North and South showed a clearly different evolution for decades before the war.
I learned from some threads in this forum that even a relevant part of the population migrated depending on their stance towards slavery. And the question of slavery itself was fueling conflicts all the more.

Both had also different economical systems developed
and the social dealings were to a certain extent restricted as Southerners generally seldom visited the North and vice versa.

Moreover a rather weak national government (with a eg. negligible role the national army played) left "only" the remembrance of the Revolutionary War (and a well-deserved pride about it) as a tangible base for common understanding between North and South.

I deem it rather proven that more than some clear differences had developed
- even allowing the feeling of belonging to a somehow different culture.

Reading contemporary texts shows how strange and distant the other side was perceived and depicted.

Could it be possible that people of that times (especially in the North) were much more aware about that all
- and hence refrained from a harsh condemnation of the other side?
- Maybe this could explain why former Confederates were rather soon accepted as constituents again
- and why (eg with all that veteran´s reunions) there was a movement that tried to define the Civil War as a common experience to Americans of both sides.

Maybe we are judging too hard - if we are judging on the base of our present understanding of the US?
If one is talking about letting by=
It takes a willful misreading of Madison's writings to make this statement.
Willfull misreading indeed, even though the poster quotes Madison, he does not question why Madison considered Secession and Nullification both, as twin Heresy's if the poster considers Madison as a defender of the Doctrine of secession?
 
You have a source for your statement?
Just FYI. Back in 2006, Daniel Turkewitz, a Hollywood screenwriter, wrote SCOTUS Justice Antonin Scalia, the most Conservative justice on the top bench at the time, a letter regarding the legality of secession.

The following is the reply from Scalia:

Scalia-Turkewitz-Letter-763174.jpg
 

DanSBHawk

1st Lieutenant
Joined
May 8, 2015
Location
Wisconsin
They didn’t make a law against secession either. wonder why?
Perhaps because the founders thought the "solemn pledge" to join the union was enough to make it obvious that unilateral secession was never legal. And they thought that personal honor and standing behind your word was a given. As Madison said:

"But this dodges the blow by confounding the claim to secede at will, with the right of seceding from intolerable oppression. The former answers itself, being a violation without cause, of a faith solemnly pledged. The latter is another name only for revolution, about which there is no theoretic controversy."​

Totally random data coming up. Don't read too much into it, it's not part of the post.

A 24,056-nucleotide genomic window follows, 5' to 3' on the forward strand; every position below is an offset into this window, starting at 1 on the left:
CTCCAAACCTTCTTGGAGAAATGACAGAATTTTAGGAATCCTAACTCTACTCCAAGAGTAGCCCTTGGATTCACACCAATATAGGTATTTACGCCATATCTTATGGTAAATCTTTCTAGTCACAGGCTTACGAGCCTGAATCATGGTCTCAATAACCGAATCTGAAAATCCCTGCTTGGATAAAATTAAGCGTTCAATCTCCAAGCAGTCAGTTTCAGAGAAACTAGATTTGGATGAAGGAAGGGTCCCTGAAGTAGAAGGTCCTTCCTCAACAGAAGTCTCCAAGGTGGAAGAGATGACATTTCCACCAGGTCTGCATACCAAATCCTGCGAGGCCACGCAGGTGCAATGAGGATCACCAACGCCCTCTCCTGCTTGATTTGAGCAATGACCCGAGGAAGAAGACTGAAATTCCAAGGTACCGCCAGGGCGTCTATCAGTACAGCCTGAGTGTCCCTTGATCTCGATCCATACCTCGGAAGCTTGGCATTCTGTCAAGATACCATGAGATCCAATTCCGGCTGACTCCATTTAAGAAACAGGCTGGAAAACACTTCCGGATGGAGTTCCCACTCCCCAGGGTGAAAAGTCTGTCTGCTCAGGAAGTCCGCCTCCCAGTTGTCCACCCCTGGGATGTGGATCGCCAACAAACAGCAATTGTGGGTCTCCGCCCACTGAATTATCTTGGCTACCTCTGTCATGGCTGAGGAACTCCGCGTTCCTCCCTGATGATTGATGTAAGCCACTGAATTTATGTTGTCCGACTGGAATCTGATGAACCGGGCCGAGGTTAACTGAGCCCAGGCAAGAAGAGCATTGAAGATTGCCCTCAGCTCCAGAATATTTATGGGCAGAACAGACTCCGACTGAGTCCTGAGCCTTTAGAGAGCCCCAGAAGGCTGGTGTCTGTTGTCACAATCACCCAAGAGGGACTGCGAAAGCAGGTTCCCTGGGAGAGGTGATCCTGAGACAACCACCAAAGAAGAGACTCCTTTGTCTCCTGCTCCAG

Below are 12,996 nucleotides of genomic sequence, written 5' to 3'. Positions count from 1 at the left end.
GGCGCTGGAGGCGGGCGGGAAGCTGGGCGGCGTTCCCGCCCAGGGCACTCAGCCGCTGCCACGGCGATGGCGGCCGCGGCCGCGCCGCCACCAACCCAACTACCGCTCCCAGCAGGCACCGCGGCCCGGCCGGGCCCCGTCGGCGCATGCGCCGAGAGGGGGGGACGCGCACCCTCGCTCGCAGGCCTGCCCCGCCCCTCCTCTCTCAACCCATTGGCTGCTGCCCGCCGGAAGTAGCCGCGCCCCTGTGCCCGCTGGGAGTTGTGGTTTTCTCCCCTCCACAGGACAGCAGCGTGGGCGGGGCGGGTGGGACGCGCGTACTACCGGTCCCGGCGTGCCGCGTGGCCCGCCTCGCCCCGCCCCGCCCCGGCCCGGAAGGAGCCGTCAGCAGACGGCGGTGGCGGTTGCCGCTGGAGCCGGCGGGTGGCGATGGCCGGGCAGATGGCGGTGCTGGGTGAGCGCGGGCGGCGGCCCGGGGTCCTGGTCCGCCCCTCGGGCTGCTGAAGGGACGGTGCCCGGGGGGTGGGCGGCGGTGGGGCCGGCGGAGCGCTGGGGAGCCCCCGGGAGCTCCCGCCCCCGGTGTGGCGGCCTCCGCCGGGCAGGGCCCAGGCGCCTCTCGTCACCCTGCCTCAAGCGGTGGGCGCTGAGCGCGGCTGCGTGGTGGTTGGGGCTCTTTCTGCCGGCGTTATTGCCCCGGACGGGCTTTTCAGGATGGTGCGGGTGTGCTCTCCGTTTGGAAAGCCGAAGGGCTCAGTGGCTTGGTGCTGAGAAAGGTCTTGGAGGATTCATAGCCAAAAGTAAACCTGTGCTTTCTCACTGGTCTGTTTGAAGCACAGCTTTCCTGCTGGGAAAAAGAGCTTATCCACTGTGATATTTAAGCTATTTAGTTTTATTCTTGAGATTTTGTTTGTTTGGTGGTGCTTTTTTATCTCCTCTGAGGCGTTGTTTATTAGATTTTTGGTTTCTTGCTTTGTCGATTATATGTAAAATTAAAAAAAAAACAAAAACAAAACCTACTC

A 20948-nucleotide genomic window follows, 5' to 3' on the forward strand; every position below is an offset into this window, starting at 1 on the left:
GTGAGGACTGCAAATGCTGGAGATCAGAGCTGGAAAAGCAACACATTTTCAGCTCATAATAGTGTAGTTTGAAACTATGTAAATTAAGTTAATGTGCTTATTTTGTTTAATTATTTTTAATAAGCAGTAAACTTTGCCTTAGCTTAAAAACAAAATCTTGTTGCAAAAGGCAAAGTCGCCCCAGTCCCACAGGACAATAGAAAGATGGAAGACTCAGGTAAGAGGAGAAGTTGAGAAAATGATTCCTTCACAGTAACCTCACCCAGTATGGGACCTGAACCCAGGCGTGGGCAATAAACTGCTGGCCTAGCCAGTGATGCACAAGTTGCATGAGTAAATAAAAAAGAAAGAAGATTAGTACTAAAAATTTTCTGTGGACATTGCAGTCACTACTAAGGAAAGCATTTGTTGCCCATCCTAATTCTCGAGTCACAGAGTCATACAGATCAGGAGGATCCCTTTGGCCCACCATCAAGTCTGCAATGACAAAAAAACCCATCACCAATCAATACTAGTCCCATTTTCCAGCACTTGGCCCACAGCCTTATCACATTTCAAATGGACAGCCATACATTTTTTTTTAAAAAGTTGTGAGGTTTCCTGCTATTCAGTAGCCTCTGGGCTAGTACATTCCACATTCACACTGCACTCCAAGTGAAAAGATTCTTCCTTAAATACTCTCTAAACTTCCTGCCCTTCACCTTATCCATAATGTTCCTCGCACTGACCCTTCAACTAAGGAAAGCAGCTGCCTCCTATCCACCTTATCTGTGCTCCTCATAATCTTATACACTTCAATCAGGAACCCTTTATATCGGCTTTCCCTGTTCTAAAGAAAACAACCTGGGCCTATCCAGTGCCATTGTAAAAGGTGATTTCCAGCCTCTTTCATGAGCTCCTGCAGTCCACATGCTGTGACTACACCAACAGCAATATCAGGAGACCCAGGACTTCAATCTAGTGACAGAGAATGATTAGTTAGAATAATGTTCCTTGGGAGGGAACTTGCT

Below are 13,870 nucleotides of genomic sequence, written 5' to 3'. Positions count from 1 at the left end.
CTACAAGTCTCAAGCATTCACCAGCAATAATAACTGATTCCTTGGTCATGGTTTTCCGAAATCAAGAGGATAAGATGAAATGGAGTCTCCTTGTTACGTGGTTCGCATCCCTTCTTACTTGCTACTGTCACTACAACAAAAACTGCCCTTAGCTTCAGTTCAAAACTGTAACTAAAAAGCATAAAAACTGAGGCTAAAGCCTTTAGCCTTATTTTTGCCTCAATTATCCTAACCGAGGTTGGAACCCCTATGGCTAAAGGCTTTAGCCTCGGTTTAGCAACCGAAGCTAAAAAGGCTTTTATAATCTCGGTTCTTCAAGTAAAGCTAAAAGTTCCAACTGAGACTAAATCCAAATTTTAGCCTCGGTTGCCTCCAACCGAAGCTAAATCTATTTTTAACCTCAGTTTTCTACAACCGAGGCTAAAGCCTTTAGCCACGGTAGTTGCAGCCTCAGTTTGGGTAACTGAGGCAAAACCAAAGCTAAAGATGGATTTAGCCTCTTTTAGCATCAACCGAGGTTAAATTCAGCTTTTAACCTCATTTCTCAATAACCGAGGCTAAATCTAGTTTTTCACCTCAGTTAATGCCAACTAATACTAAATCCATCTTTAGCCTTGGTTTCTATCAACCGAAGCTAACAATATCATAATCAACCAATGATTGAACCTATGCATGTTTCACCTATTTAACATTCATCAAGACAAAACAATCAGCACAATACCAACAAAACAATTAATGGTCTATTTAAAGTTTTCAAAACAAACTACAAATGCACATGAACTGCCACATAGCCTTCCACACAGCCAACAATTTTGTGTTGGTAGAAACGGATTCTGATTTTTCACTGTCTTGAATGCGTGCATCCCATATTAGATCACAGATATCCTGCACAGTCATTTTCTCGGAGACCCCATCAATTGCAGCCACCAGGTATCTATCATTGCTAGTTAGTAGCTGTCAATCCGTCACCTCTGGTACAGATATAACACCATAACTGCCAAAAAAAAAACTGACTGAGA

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Rebforever

Lt. Colonel
Joined
Oct 26, 2012
Just FYI. Back in 2006, Daniel Turkewitz, a Hollywood screenwriter, wrote SCOTUS Justice Antonin Scalia, the most Conservative justice on the top bench at the time, a letter regarding the legality of secession.

The following is the reply from Scalia:

View attachment 403758
Perhaps the judge should have stood in the time frame of 1860.
There is still no law against secession.
 

thomas aagaard

1st Lieutenant
Joined
Nov 19, 2013
Location
Denmark
Just FYI. Back in 2006, Daniel Turkewitz, a Hollywood screenwriter, wrote SCOTUS Justice Antonin Scalia, the most Conservative justice on the top bench at the time, a letter regarding the legality of secession.

The following is the reply from Scalia:
I would like to know the questions asked. Because Scalia write that is there is no right to secession.

But as I see it the civil war resolved the issue of of unilateral secession.
It is clearly not acceptable.

And as fare as I know, the texas v White ruling only cover what happened in 1861... unilateral secession.
It have some line about that Texas joining the USA, can only be undone true rebellion or with consent of the other states.

If anything I think that texas v White made it more clear that secession can be done with consent of the other states.


So are Scalia writing that secession with consent is also illegal?
Or is it simply obvious from the question he was asked that its unilateral secession he is replying about?